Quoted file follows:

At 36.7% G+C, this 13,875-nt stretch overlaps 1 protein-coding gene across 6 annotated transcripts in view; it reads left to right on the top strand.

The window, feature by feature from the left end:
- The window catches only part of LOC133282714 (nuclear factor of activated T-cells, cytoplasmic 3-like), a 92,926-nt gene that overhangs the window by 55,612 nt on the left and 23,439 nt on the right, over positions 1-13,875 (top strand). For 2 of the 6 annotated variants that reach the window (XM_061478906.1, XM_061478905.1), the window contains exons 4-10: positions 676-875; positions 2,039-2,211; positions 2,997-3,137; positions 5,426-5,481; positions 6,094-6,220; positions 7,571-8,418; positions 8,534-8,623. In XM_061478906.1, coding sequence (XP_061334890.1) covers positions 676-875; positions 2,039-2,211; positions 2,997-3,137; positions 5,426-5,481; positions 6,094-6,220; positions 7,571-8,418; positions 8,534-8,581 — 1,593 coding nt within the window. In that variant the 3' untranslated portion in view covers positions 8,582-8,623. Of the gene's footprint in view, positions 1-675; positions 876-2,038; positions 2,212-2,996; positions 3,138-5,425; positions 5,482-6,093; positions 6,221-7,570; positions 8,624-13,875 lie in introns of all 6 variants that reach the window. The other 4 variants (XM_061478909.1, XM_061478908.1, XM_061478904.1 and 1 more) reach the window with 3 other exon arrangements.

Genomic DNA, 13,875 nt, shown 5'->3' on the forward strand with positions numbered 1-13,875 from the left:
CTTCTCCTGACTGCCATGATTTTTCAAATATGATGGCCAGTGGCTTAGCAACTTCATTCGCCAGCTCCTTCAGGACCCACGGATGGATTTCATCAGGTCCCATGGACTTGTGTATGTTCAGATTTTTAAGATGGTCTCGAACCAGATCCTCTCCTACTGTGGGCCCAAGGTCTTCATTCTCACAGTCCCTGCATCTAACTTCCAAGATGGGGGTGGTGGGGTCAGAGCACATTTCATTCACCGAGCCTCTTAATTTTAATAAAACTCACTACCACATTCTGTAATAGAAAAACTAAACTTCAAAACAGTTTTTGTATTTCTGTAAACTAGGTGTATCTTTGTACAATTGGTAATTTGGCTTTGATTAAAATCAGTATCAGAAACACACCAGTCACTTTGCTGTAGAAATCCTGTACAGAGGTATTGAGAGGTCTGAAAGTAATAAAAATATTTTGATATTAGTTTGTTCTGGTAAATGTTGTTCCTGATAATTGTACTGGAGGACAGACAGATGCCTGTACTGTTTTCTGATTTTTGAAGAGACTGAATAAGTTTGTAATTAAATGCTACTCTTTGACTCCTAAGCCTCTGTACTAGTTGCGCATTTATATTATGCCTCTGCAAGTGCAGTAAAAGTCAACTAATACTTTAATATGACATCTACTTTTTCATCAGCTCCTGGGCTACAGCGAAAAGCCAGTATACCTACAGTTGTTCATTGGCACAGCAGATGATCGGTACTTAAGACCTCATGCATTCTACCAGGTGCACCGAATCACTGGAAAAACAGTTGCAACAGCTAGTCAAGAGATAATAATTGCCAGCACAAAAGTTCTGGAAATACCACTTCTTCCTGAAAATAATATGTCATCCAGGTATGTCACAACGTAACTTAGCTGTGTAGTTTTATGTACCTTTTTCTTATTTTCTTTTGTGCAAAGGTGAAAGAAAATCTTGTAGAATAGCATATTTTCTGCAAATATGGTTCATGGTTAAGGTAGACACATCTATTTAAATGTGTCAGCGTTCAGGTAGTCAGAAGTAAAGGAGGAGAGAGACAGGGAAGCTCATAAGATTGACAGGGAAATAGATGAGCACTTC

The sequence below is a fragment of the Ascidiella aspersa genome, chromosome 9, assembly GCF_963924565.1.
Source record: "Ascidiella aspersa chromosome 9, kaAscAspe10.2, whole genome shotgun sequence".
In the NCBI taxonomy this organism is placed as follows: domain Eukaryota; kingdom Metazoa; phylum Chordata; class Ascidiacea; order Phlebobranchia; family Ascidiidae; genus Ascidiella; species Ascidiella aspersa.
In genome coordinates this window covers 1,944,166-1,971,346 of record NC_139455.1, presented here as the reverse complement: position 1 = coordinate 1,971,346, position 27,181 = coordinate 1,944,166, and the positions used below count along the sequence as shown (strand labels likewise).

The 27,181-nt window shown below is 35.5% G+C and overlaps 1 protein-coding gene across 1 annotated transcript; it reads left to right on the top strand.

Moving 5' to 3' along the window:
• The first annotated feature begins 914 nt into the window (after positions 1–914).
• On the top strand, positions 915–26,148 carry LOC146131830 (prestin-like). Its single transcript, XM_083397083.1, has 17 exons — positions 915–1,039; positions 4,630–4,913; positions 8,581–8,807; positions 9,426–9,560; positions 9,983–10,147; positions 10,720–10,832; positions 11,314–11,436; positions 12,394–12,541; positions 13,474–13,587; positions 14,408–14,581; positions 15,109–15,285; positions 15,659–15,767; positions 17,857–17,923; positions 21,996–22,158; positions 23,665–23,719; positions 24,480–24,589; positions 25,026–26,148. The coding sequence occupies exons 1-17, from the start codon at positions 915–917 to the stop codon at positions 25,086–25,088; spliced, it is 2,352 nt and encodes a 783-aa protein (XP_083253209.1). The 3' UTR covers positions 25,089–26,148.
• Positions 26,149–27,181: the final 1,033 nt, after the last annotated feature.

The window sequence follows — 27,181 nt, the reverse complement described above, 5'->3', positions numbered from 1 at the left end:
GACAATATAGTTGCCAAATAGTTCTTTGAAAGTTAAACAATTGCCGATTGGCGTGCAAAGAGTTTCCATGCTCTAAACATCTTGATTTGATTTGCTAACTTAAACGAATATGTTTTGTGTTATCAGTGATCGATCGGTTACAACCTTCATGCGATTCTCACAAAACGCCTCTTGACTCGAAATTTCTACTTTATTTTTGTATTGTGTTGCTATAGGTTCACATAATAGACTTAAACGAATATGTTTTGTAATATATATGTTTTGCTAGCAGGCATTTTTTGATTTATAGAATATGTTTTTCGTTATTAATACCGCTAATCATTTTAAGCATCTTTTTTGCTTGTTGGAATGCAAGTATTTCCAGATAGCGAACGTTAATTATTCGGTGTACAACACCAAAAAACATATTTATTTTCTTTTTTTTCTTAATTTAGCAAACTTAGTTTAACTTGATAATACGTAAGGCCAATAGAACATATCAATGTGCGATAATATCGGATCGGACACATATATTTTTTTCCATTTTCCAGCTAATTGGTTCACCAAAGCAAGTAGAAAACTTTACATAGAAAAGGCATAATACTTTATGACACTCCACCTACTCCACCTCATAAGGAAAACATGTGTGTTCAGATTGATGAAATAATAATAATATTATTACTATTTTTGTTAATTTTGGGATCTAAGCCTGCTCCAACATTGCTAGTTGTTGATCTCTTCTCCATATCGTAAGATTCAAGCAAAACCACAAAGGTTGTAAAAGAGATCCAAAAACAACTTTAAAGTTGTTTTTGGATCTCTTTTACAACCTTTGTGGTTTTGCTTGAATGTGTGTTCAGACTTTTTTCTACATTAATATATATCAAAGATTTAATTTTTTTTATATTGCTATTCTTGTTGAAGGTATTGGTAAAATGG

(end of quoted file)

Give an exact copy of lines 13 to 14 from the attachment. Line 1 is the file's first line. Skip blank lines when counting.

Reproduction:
• On the top strand, positions 915–26,148 carry LOC146131830 (prestin-like). Its single transcript, XM_083397083.1, has 17 exons — positions 915–1,039; positions 4,630–4,913; positions 8,581–8,807; positions 9,426–9,560; positions 9,983–10,147; positions 10,720–10,832; positions 11,314–11,436; positions 12,394–12,541; positions 13,474–13,587; positions 14,408–14,581; positions 15,109–15,285; positions 15,659–15,767; positions 17,857–17,923; positions 21,996–22,158; positions 23,665–23,719; positions 24,480–24,589; positions 25,026–26,148. The coding sequence occupies exons 1-17, from the start codon at positions 915–917 to the stop codon at positions 25,086–25,088; spliced, it is 2,352 nt and encodes a 783-aa protein (XP_083253209.1). The 3' UTR covers positions 25,089–26,148.
• Positions 26,149–27,181: the final 1,033 nt, after the last annotated feature.